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TwentyTwenty, Episode VII: End of the Oil Age – Tipping Points


TwentyTwenty, Episode VII: End of the Oil Age – Tipping Points

Check out the seventh episode of our podcast series, TwentyTwenty; Your Podcast for (Un)Precedented Time, here! Find us also on SpotifyApple Podcasts and Google Podcasts.

Photo: Foreign Brief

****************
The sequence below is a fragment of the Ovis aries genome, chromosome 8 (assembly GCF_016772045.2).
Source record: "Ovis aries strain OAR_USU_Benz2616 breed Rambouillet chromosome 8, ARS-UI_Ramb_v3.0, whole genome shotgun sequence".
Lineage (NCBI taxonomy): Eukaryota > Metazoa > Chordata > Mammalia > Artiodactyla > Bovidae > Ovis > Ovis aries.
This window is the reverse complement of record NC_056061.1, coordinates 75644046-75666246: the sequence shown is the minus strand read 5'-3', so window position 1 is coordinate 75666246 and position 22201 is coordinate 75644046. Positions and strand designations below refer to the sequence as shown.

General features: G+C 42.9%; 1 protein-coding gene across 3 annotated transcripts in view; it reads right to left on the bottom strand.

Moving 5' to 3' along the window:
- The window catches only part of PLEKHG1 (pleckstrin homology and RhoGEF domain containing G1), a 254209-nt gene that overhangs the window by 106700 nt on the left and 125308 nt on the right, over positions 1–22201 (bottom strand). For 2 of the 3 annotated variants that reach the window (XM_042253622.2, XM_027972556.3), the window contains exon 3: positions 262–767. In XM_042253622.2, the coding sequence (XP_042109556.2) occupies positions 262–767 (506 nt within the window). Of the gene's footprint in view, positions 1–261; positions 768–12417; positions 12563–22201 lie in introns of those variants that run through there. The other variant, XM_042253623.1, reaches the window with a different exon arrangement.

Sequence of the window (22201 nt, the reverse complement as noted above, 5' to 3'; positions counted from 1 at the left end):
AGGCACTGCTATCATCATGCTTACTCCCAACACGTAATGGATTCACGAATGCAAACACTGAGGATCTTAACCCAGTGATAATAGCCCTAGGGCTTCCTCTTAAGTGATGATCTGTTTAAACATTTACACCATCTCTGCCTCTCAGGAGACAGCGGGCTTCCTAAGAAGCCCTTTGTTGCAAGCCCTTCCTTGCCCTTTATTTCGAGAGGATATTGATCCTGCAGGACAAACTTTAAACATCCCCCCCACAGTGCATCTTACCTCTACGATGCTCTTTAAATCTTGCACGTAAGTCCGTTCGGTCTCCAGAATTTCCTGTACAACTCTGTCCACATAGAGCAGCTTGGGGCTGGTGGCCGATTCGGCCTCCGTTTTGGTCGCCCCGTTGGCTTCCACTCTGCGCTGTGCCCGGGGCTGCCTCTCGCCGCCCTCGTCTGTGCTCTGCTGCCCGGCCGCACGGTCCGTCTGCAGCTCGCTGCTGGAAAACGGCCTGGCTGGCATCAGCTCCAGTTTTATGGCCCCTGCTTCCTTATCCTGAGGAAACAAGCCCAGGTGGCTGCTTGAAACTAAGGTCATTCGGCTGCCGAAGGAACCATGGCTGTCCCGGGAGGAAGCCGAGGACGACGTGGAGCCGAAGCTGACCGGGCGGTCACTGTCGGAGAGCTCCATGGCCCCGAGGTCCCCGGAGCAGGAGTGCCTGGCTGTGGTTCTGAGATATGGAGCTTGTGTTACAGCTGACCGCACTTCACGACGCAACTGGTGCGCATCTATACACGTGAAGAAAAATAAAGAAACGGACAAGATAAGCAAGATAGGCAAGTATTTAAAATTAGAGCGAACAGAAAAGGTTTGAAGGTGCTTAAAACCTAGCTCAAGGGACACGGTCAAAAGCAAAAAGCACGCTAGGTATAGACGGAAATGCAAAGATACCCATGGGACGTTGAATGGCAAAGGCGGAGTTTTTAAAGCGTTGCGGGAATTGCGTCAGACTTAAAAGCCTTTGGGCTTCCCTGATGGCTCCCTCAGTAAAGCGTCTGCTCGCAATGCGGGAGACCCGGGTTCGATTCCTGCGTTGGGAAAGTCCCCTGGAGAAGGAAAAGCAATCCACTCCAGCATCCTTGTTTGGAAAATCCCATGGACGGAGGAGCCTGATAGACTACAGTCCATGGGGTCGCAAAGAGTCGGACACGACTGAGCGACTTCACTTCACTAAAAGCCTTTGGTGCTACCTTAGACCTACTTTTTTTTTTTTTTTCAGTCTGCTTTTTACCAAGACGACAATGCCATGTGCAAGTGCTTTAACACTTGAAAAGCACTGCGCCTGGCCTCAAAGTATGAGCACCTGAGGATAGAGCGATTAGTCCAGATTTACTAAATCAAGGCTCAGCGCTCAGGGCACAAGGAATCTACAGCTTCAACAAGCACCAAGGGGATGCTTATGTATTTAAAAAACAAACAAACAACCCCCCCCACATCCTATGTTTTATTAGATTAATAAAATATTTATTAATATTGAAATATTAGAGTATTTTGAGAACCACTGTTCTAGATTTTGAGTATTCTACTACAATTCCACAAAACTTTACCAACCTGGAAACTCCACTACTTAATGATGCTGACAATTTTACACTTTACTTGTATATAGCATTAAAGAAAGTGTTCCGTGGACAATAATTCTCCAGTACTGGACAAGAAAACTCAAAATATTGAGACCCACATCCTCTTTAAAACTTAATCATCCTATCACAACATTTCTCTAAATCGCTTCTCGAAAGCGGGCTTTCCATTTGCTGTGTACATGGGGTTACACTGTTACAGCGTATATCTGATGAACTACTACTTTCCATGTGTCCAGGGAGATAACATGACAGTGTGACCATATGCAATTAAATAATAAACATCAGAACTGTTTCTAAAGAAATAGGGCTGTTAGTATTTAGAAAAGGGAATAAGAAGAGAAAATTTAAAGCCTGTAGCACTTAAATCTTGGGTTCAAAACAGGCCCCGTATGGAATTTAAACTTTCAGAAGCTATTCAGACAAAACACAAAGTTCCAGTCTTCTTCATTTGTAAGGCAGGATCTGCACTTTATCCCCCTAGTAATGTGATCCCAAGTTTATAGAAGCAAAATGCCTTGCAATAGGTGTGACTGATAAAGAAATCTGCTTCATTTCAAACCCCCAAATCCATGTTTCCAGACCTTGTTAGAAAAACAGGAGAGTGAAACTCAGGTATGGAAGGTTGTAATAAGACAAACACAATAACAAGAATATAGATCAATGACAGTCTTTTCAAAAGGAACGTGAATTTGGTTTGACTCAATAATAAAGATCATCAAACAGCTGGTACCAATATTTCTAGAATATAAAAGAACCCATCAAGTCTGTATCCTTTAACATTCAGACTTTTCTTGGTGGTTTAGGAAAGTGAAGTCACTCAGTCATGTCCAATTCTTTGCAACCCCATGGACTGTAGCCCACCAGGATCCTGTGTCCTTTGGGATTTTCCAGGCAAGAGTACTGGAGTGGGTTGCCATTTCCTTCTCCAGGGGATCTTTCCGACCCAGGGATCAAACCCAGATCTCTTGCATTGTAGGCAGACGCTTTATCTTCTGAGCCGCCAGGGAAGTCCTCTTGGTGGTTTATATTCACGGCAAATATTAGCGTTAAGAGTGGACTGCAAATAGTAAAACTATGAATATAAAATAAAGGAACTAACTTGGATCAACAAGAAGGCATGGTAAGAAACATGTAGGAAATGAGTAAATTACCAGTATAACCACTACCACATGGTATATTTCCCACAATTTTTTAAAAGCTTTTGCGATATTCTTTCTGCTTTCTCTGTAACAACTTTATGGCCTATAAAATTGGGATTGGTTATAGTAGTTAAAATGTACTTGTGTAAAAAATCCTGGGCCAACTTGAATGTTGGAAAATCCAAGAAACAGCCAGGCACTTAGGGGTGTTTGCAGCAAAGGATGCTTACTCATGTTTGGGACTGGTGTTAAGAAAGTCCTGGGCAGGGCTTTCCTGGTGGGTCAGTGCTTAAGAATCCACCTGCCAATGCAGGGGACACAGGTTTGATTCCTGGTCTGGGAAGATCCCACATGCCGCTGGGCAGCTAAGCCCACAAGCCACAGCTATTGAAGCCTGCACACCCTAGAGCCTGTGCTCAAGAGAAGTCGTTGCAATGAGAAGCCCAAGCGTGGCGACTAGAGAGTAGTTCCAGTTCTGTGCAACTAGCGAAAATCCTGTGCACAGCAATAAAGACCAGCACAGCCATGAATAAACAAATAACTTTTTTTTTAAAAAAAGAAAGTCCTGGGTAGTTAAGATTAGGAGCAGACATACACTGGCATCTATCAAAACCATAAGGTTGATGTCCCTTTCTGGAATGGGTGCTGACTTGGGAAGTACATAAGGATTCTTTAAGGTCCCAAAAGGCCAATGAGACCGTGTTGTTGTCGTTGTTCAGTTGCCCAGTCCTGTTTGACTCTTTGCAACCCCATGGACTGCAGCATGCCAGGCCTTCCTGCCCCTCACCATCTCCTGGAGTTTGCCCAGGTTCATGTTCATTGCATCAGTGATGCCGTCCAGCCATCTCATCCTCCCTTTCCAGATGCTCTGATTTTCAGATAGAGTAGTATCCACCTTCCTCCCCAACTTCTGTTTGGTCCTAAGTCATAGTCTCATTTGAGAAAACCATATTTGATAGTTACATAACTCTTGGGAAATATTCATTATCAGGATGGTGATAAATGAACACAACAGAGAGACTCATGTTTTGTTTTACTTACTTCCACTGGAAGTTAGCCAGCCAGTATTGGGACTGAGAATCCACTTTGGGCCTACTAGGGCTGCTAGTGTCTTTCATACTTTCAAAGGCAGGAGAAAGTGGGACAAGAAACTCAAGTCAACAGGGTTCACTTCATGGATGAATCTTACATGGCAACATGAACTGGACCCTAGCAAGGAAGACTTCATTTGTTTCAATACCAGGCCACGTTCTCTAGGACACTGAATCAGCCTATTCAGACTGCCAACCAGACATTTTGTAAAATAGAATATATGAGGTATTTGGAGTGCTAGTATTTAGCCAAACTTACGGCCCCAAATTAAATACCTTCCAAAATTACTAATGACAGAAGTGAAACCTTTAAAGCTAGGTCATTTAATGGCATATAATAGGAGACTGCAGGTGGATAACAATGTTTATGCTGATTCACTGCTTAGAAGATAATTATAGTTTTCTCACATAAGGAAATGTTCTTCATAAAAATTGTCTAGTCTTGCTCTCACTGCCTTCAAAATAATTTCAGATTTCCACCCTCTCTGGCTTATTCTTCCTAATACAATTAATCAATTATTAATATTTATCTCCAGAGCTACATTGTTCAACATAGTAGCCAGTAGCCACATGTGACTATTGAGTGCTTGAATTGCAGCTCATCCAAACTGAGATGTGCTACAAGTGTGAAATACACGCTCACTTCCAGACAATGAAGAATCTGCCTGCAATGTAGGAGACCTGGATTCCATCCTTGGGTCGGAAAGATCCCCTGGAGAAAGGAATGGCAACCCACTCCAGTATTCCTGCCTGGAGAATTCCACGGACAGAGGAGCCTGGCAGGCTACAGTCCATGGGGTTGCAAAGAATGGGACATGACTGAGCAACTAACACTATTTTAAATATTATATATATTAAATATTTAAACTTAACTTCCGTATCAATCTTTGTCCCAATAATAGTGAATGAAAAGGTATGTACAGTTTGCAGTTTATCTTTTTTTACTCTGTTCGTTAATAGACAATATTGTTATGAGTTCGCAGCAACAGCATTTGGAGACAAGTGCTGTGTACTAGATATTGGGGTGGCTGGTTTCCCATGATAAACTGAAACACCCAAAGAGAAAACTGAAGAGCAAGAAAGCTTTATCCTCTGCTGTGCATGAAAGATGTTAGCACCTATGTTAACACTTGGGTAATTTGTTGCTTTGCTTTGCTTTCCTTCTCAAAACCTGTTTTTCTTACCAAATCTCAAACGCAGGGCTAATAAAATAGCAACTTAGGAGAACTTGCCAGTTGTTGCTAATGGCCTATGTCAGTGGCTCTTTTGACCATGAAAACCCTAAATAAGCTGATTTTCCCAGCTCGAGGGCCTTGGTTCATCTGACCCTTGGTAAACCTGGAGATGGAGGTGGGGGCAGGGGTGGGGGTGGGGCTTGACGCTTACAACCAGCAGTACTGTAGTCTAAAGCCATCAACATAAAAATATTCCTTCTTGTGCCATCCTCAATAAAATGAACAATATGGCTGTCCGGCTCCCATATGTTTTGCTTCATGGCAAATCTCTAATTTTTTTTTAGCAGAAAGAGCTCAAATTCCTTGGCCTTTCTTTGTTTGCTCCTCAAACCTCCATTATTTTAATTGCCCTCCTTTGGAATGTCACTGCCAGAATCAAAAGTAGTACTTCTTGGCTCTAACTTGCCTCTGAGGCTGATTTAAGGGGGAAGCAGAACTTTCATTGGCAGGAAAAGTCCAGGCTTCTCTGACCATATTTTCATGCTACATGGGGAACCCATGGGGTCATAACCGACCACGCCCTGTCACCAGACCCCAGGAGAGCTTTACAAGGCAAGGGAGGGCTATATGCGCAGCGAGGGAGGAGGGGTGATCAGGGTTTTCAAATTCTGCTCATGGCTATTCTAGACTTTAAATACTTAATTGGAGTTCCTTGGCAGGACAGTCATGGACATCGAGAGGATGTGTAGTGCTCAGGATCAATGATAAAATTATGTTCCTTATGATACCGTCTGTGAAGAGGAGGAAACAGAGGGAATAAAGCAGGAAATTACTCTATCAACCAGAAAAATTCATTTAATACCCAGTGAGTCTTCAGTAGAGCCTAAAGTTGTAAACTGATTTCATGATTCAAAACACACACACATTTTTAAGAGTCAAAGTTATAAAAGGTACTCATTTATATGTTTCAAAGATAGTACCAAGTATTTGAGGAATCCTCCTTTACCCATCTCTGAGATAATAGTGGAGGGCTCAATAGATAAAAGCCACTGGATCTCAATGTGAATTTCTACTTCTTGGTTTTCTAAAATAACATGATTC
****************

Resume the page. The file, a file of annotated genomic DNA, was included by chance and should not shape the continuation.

Elizabeth Dykstra-McCarthy We may be as weary of coronavirus updates as we are of the new and shocking climate change stories filling our news cycles. 2020 was marked by unprecedented wildfires in Australia, the American West coast, and the Russian Arctic. The last year has seen terrifying degrees of inaction and simultaneously the strengthening of climate undertakings. The former was presided over by a sitting president in the White House who appointed a climate-denier to head the National Climate Assessment in November and drove a slew of environmental deregulation. Yet hope can be found in the commitments of international, national, and subnational governments alongside a panoply of private sector carbon reduction targets. There is reason for both optimism and outrage, in the words of Christiana Figueres, the former Executive Secretary of the UN Framework Convention on Climate Change. Yet, with the apocalyptic air of 2020 still clouding our vision, our failure to prevent this show-stopping global emergency that was COVID-19 seems but the canary in the coal mine for the climate crisis. It might feel to any casual observer, as though the last 12 months ushered in an unprecedented degree of calamity, rolling in one after another. Yet, as any good scenario planner might tell you, calamity begets calamity, nothing shows that more clearly than 2020’s COVID induced oil crash.